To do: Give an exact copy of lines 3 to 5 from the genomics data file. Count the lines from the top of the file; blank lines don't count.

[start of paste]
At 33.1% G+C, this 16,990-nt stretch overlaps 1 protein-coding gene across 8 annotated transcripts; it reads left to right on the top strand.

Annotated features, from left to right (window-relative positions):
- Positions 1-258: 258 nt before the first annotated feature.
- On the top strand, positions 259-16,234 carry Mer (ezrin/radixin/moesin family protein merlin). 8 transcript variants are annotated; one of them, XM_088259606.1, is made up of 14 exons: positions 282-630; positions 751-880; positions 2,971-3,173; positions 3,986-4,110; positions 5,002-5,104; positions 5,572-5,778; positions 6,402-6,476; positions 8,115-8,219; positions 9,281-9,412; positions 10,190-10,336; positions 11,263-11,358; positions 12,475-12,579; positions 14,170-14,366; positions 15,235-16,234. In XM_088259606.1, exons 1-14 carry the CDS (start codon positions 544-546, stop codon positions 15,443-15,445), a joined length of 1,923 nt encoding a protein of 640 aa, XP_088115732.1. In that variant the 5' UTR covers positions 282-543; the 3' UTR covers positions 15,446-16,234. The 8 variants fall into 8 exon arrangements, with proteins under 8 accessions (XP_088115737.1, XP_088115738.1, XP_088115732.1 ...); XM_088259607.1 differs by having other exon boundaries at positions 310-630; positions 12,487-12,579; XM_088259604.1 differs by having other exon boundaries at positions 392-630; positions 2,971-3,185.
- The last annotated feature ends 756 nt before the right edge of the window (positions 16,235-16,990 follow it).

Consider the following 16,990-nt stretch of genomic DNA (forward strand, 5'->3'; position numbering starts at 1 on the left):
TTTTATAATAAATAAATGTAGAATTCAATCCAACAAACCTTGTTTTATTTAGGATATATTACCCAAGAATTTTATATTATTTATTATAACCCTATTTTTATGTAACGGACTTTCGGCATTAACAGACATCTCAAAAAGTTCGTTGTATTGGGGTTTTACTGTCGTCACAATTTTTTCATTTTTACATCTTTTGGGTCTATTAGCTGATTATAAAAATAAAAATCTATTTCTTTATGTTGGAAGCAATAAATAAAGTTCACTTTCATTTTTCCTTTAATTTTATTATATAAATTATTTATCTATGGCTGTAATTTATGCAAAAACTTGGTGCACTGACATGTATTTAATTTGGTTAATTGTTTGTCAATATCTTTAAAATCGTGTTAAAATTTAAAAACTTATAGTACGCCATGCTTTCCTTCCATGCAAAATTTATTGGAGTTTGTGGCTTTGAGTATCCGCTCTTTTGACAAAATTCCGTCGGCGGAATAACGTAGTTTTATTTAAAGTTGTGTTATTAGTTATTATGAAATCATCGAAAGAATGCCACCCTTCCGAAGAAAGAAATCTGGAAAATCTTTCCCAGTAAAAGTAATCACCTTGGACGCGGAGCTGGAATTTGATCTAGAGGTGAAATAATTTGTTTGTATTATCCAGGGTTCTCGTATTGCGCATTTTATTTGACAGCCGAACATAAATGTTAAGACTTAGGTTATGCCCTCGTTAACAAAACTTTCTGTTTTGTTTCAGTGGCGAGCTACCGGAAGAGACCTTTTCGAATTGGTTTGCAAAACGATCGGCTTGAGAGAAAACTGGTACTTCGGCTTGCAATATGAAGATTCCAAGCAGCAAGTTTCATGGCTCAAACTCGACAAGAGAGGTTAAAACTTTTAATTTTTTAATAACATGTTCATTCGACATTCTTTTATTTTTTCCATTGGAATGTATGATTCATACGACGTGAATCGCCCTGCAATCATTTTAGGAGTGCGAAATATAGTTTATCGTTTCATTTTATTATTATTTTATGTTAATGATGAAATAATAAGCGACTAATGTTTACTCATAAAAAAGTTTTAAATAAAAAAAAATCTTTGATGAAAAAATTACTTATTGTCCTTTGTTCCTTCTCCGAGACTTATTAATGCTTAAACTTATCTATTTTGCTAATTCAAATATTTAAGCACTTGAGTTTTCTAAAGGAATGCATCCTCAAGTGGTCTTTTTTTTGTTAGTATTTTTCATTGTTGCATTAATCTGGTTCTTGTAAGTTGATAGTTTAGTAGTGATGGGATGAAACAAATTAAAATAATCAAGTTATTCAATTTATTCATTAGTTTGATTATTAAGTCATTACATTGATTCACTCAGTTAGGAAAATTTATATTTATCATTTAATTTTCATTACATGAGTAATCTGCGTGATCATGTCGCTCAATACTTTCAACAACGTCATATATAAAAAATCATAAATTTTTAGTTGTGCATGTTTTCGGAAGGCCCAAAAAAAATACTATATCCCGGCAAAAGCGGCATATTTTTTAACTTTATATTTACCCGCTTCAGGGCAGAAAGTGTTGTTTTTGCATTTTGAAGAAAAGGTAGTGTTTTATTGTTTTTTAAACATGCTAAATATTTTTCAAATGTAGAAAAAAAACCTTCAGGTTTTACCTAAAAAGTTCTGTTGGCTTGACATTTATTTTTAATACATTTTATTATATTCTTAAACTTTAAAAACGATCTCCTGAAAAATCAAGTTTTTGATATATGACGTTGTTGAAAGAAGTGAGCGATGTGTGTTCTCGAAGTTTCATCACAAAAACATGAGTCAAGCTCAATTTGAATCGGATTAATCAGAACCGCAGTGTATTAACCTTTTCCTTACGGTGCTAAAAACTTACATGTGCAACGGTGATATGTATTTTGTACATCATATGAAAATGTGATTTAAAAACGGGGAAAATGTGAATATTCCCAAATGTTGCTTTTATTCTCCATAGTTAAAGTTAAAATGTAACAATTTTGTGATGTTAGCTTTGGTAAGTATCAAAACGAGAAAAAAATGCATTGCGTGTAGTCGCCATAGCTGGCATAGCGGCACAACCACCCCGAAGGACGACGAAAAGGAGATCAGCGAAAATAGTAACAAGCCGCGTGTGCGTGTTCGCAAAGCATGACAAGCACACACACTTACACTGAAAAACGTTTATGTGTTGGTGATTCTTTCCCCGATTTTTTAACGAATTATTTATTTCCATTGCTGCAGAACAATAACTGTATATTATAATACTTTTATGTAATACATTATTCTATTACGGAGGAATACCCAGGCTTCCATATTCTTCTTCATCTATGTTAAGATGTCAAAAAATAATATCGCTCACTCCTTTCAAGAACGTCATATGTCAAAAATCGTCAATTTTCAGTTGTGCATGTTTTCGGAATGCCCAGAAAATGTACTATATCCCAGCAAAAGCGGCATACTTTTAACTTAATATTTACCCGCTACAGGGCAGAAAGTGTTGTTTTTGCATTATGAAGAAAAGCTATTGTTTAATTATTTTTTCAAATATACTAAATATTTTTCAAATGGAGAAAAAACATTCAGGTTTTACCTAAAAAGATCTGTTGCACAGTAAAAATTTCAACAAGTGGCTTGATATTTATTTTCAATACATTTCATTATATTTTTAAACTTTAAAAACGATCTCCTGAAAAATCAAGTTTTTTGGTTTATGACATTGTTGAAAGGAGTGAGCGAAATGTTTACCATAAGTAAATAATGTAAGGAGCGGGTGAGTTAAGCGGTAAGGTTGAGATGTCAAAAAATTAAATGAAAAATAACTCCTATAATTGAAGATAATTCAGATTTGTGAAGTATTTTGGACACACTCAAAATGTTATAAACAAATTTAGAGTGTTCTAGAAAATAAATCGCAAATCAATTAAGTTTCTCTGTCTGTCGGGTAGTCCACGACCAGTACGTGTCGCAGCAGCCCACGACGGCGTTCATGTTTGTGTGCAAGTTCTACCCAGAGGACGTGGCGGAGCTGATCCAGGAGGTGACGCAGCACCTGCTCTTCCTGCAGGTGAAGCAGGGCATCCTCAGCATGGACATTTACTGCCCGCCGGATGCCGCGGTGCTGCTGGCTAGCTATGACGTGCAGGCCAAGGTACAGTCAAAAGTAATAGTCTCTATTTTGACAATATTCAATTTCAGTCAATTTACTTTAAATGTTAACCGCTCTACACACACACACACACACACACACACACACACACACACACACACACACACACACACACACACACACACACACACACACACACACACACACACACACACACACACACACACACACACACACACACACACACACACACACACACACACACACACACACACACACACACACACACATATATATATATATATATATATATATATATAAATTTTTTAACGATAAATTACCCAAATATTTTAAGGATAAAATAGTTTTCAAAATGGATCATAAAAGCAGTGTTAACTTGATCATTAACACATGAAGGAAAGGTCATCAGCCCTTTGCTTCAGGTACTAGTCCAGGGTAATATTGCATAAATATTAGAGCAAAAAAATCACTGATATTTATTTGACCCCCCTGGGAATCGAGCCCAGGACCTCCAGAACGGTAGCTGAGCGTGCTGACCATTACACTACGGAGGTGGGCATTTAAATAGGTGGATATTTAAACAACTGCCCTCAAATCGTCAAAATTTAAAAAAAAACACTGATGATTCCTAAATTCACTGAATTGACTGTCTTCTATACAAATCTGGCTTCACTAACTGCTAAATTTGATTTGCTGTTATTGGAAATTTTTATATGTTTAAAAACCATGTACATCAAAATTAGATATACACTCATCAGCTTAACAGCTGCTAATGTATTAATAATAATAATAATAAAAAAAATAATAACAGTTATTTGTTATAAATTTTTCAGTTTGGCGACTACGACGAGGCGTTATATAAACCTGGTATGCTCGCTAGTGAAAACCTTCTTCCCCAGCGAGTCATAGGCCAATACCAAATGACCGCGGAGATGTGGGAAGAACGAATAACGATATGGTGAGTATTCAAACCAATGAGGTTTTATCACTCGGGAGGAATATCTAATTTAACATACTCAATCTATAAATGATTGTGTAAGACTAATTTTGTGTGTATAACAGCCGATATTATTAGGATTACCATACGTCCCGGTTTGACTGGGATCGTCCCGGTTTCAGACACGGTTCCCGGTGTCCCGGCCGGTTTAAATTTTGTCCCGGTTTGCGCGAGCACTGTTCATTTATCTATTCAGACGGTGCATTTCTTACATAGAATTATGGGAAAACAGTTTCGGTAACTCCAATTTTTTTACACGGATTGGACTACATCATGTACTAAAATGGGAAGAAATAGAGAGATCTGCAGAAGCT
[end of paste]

- Positions 1-258: 258 nt before the first annotated feature.
- On the top strand, positions 259-16,234 carry Mer (ezrin/radixin/moesin family protein merlin). 8 transcript variants are annotated; one of them, XM_088259606.1, is made up of 14 exons: positions 282-630; positions 751-880; positions 2,971-3,173; positions 3,986-4,110; positions 5,002-5,104; positions 5,572-5,778; positions 6,402-6,476; positions 8,115-8,219; positions 9,281-9,412; positions 10,190-10,336; positions 11,263-11,358; positions 12,475-12,579; positions 14,170-14,366; positions 15,235-16,234. In XM_088259606.1, exons 1-14 carry the CDS (start codon positions 544-546, stop codon positions 15,443-15,445), a joined length of 1,923 nt encoding a protein of 640 aa, XP_088115732.1. In that variant the 5' UTR covers positions 282-543; the 3' UTR covers positions 15,446-16,234. The 8 variants fall into 8 exon arrangements, with proteins under 8 accessions (XP_088115737.1, XP_088115738.1, XP_088115732.1 ...); XM_088259607.1 differs by having other exon boundaries at positions 310-630; positions 12,487-12,579; XM_088259604.1 differs by having other exon boundaries at positions 392-630; positions 2,971-3,185.
- The last annotated feature ends 756 nt before the right edge of the window (positions 16,235-16,990 follow it).